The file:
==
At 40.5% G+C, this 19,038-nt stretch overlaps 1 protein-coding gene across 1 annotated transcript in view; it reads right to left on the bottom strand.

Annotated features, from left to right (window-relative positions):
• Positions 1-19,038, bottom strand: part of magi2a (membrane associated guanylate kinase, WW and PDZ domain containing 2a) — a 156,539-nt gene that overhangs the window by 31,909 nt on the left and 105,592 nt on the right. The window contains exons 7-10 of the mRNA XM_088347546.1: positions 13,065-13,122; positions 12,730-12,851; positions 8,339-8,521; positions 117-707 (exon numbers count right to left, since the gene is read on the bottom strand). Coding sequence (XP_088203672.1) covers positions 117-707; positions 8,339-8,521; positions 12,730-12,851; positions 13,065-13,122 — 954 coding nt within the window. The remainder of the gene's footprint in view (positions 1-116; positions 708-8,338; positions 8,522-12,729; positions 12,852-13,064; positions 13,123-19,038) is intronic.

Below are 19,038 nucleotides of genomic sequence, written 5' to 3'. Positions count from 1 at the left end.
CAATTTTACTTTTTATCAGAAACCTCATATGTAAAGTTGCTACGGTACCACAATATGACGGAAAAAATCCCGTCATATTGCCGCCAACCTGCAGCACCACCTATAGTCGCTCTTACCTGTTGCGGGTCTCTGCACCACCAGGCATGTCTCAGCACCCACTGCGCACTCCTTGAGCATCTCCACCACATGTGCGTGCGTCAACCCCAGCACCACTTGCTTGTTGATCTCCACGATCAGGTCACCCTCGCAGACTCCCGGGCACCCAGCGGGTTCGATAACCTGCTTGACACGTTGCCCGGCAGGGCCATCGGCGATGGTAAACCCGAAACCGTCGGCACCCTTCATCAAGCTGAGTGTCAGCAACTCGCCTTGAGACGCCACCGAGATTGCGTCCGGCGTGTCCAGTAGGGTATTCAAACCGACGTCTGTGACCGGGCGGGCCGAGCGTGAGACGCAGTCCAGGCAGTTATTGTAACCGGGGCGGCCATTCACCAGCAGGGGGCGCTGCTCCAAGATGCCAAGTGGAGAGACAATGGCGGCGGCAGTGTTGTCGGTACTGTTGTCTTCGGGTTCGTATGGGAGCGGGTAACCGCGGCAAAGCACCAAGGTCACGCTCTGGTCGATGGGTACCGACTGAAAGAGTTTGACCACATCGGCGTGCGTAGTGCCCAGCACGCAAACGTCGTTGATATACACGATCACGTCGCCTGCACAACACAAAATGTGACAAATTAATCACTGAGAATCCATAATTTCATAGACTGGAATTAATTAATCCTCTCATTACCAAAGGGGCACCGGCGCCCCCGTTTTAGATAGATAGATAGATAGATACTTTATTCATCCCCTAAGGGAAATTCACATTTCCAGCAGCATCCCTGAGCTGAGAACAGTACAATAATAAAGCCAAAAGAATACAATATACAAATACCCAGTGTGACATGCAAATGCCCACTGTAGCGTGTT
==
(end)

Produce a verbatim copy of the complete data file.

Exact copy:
At 40.5% G+C, this 19,038-nt stretch overlaps 1 protein-coding gene across 1 annotated transcript in view; it reads right to left on the bottom strand.

Annotated features, from left to right (window-relative positions):
• Positions 1-19,038, bottom strand: part of magi2a (membrane associated guanylate kinase, WW and PDZ domain containing 2a) — a 156,539-nt gene that overhangs the window by 31,909 nt on the left and 105,592 nt on the right. The window contains exons 7-10 of the mRNA XM_088347546.1: positions 13,065-13,122; positions 12,730-12,851; positions 8,339-8,521; positions 117-707 (exon numbers count right to left, since the gene is read on the bottom strand). Coding sequence (XP_088203672.1) covers positions 117-707; positions 8,339-8,521; positions 12,730-12,851; positions 13,065-13,122 — 954 coding nt within the window. The remainder of the gene's footprint in view (positions 1-116; positions 708-8,338; positions 8,522-12,729; positions 12,852-13,064; positions 13,123-19,038) is intronic.

Below are 19,038 nucleotides of genomic sequence, written 5' to 3'. Positions count from 1 at the left end.
CAATTTTACTTTTTATCAGAAACCTCATATGTAAAGTTGCTACGGTACCACAATATGACGGAAAAAATCCCGTCATATTGCCGCCAACCTGCAGCACCACCTATAGTCGCTCTTACCTGTTGCGGGTCTCTGCACCACCAGGCATGTCTCAGCACCCACTGCGCACTCCTTGAGCATCTCCACCACATGTGCGTGCGTCAACCCCAGCACCACTTGCTTGTTGATCTCCACGATCAGGTCACCCTCGCAGACTCCCGGGCACCCAGCGGGTTCGATAACCTGCTTGACACGTTGCCCGGCAGGGCCATCGGCGATGGTAAACCCGAAACCGTCGGCACCCTTCATCAAGCTGAGTGTCAGCAACTCGCCTTGAGACGCCACCGAGATTGCGTCCGGCGTGTCCAGTAGGGTATTCAAACCGACGTCTGTGACCGGGCGGGCCGAGCGTGAGACGCAGTCCAGGCAGTTATTGTAACCGGGGCGGCCATTCACCAGCAGGGGGCGCTGCTCCAAGATGCCAAGTGGAGAGACAATGGCGGCGGCAGTGTTGTCGGTACTGTTGTCTTCGGGTTCGTATGGGAGCGGGTAACCGCGGCAAAGCACCAAGGTCACGCTCTGGTCGATGGGTACCGACTGAAAGAGTTTGACCACATCGGCGTGCGTAGTGCCCAGCACGCAAACGTCGTTGATATACACGATCACGTCGCCTGCACAACACAAAATGTGACAAATTAATCACTGAGAATCCATAATTTCATAGACTGGAATTAATTAATCCTCTCATTACCAAAGGGGCACCGGCGCCCCCGTTTTAGATAGATAGATAGATAGATACTTTATTCATCCCCTAAGGGAAATTCACATTTCCAGCAGCATCCCTGAGCTGAGAACAGTACAATAATAAAGCCAAAAGAATACAATATACAAATACCCAGTGTGACATGCAAATGCCCACTGTAGCGTGTT